Oscar V. A. Lanza Menjivar



Hometown: Morrow, GA.


In my free time I enjoy programming, reading comics, building computers, and playing video games. I also enjoy working with minority rights nonprofit organizations, like GALEO, to ensure elections remain fair and underrepresented communities are heard.


Georgia Institute of Technology (Certification, Full Stack Flex Web Development (MERN)

Georgia State University (Bachelor of Arts, Political Science/Criminal Justice


R.A.M. Law Offices of R. Andres Marierose – Paralegal/Legal Intern (January 2021 – Present)

GALEO (Georgia Association of Latino Elected Officials) – Legal Intern (August 2020 – January 2021)

United States District Court for the Northern District of Georgia – Judicial Intern (May 2020 – August 2020)

STUDENT INVOLVMENTS (Clubs & Leadership)

I’m currently involved with LALSA (Latin American Law Students Association), but hope to become involved with more clubs now that we’ve all returned to campus.

What attracted you to the TI:GER program?

My affection for technology began at the age of nine when I built my first computer. The excitement I felt working with computer hardware ignited my passion, which soon grew into a flame that evolved to include software. This growth quickly developed into a loving obsession, and I soon began to teach myself how to code with alarming efficiency. After much self-teaching, I sought to develop my skills and ventured into an intensive program at Georgia Tech to standardize my education. Formal edification served to legitimize a small information technology service I started in university. Once I made the decision to go to law school and found out about TI:GER, it just seemed like a natural fit for someone with my interests and background in technology.

What do you hope to gain from your experience in the TI:GER program?

I hope to learn about and eventually overcome the challenges associated with bringing a novel idea to market. I have had some limited experience in working with existing brands and businesses, but I have never had the opportunity to be on the ground floor of a new venture.  I feel this specific type of experience is invaluable for someone who is still in law school. Once I’m able, I want to then take what I learn in TI:GER to help people within my community to grow their businesses and develop their ideas.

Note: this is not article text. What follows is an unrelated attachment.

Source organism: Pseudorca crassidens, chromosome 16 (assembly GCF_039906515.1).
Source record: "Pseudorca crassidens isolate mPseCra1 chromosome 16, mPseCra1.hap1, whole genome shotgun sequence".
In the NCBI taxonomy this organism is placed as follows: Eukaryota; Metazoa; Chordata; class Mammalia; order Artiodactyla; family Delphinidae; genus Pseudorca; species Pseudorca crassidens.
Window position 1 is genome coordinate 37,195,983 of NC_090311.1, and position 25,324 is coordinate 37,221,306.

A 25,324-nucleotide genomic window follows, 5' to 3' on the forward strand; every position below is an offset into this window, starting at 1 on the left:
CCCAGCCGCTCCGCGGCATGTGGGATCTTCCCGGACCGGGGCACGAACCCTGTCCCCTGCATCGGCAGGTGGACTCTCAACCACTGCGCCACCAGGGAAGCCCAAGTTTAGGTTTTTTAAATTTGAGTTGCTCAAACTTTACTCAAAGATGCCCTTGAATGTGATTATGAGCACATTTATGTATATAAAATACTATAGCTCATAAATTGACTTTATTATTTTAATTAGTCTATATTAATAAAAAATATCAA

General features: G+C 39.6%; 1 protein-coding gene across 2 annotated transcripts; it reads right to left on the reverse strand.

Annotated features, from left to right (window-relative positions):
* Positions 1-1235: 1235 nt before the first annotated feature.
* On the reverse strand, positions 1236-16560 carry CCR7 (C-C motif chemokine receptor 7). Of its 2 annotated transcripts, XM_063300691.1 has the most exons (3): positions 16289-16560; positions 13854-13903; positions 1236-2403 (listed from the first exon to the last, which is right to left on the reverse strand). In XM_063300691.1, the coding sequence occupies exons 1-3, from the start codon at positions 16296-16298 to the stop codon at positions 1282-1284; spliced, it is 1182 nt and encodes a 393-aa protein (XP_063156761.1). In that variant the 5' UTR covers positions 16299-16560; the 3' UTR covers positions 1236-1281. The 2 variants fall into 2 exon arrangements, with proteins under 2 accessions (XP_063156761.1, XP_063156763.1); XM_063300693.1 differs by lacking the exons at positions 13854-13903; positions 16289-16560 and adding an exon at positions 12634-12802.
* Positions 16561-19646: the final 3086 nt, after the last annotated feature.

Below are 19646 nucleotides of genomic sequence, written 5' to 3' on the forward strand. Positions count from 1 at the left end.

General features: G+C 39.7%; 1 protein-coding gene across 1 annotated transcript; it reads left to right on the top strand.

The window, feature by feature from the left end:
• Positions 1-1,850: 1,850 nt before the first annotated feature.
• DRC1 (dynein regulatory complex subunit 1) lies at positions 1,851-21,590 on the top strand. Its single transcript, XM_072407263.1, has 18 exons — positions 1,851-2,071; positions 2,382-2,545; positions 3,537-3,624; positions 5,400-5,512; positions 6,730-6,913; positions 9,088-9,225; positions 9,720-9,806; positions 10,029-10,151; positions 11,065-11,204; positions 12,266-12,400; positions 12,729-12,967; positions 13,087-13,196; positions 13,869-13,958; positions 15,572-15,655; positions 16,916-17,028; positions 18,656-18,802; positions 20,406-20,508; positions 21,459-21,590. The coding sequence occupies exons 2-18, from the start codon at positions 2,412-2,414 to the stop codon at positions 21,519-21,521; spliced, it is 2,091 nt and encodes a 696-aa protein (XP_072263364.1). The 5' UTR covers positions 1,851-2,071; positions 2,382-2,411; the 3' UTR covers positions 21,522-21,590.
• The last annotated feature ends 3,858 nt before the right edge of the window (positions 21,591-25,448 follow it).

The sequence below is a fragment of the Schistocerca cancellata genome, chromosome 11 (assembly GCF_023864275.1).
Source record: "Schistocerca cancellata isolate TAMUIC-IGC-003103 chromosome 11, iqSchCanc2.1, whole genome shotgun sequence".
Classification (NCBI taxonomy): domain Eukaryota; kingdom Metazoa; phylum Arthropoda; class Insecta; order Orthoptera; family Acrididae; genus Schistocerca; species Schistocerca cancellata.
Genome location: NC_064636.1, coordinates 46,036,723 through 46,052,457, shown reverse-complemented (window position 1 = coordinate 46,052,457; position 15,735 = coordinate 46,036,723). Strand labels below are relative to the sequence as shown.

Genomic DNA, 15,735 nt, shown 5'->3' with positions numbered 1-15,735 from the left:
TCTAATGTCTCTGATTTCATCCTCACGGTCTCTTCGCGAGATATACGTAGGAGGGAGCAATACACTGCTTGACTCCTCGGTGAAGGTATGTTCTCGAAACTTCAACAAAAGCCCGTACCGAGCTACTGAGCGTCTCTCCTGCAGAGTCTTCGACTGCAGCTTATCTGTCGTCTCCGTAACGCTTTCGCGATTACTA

What are your plans for employment after graduation?

Upon graduation from Emory Law, I hope to earn a role within the competitive field of intellectual property. I have found this practice area most closely aligns with my passion for policy issues relating to technology and modern problems associated with innovation. While practicing and learning the craft, I intend to dedicate substantial pro-bono hours to help protect and develop intellectual property in underrepresented communities. I hope my work includes assisting muralists in immortalizing their beautiful expressions, helping grassroots candidates establish recognizable and influential brands, and supporting new and old business owners to develop a trademark and grow into a franchise. The American Dream is always only one novel idea away, and I want to help ensure everyone has equal access to the protections that make that aspirational statement genuinely possible.

What has been the highlight of your experience at Emory Law/TI:GER?

Now that we have returned to in-person instruction, it has been great to be able to really connect with my classmates, especially others in the TI:GER program. I never would have thought I’d bond with a classmate in law school (of all places) over building computers or programming, but TI:GER has made that reality very much possible.

What inspired you to pursue a career in law?

Through my work as an advocate for underrepresented communities, I feel I am well equipped to contribute to a movement associated with eliminating inequality in innovation. Discussing issues through the lens of diversity is integral to repairing historically unjust systems. I am not only comfortable having these discussions, but I actively work to encourage them. I champion the belief that identity and income should not impede innovation. I quantify this belief by actively working within my community to ensure all ideas can find their audience, generate new wealth, and extinguish intergenerational inequality. I felt I could better accomplish my goals through obtaining a legal education, that earning a place within the profession would be another tool with which I could try to improve society for the better.